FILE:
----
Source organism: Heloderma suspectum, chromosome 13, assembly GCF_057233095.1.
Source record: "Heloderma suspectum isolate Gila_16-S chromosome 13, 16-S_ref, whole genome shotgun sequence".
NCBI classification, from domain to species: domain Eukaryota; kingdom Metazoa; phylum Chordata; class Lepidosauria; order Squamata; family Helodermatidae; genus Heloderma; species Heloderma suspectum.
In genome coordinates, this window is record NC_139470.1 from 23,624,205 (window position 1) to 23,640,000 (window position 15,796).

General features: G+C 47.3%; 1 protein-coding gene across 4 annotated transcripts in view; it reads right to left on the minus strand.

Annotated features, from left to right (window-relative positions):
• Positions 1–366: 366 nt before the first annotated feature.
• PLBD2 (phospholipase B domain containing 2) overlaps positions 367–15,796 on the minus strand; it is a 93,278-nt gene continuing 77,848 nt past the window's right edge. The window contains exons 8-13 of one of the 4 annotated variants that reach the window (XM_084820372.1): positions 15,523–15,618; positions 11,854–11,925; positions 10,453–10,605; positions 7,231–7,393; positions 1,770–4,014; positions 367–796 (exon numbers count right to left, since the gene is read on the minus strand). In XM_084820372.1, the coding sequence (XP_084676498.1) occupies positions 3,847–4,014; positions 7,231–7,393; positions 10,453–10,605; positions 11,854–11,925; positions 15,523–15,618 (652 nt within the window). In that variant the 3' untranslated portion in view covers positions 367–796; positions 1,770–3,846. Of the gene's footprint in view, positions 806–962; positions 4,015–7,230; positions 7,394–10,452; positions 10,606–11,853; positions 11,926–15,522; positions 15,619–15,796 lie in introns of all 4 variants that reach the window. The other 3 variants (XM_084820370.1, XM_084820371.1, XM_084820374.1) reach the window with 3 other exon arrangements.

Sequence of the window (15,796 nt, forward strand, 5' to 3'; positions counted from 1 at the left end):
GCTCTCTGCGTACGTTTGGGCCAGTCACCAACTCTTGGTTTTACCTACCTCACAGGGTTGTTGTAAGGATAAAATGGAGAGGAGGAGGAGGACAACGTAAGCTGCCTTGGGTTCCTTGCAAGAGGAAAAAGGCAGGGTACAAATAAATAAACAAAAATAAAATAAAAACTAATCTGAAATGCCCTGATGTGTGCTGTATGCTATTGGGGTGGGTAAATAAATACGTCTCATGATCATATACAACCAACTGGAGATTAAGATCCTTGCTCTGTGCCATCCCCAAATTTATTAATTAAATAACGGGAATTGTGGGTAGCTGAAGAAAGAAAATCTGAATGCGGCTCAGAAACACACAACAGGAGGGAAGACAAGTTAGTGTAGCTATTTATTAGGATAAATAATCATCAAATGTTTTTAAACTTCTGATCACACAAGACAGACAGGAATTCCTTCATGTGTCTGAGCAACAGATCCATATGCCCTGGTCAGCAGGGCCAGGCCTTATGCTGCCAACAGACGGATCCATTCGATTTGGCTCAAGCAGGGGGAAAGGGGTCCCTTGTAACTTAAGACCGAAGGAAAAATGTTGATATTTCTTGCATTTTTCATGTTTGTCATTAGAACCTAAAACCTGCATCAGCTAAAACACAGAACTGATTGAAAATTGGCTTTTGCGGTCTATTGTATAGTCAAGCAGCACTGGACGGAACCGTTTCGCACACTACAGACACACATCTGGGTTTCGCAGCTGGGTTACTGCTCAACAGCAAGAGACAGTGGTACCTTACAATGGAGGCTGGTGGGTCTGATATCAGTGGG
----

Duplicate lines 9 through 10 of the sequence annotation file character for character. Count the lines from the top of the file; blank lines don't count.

Sequence of the window (15,796 nt, forward strand, 5' to 3'; positions counted from 1 at the left end):
GCTCTCTGCGTACGTTTGGGCCAGTCACCAACTCTTGGTTTTACCTACCTCACAGGGTTGTTGTAAGGATAAAATGGAGAGGAGGAGGAGGACAACGTAAGCTGCCTTGGGTTCCTTGCAAGAGGAAAAAGGCAGGGTACAAATAAATAAACAAAAATAAAATAAAAACTAATCTGAAATGCCCTGATGTGTGCTGTATGCTATTGGGGTGGGTAAATAAATACGTCTCATGATCATATACAACCAACTGGAGATTAAGATCCTTGCTCTGTGCCATCCCCAAATTTATTAATTAAATAACGGGAATTGTGGGTAGCTGAAGAAAGAAAATCTGAATGCGGCTCAGAAACACACAACAGGAGGGAAGACAAGTTAGTGTAGCTATTTATTAGGATAAATAATCATCAAATGTTTTTAAACTTCTGATCACACAAGACAGACAGGAATTCCTTCATGTGTCTGAGCAACAGATCCATATGCCCTGGTCAGCAGGGCCAGGCCTTATGCTGCCAACAGACGGATCCATTCGATTTGGCTCAAGCAGGGGGAAAGGGGTCCCTTGTAACTTAAGACCGAAGGAAAAATGTTGATATTTCTTGCATTTTTCATGTTTGTCATTAGAACCTAAAACCTGCATCAGCTAAAACACAGAACTGATTGAAAATTGGCTTTTGCGGTCTATTGTATAGTCAAGCAGCACTGGACGGAACCGTTTCGCACACTACAGACACACATCTGGGTTTCGCAGCTGGGTTACTGCTCAACAGCAAGAGACAGTGGTACCTTACAATGGAGGCTGGTGGGTCTGATATCAGTGGG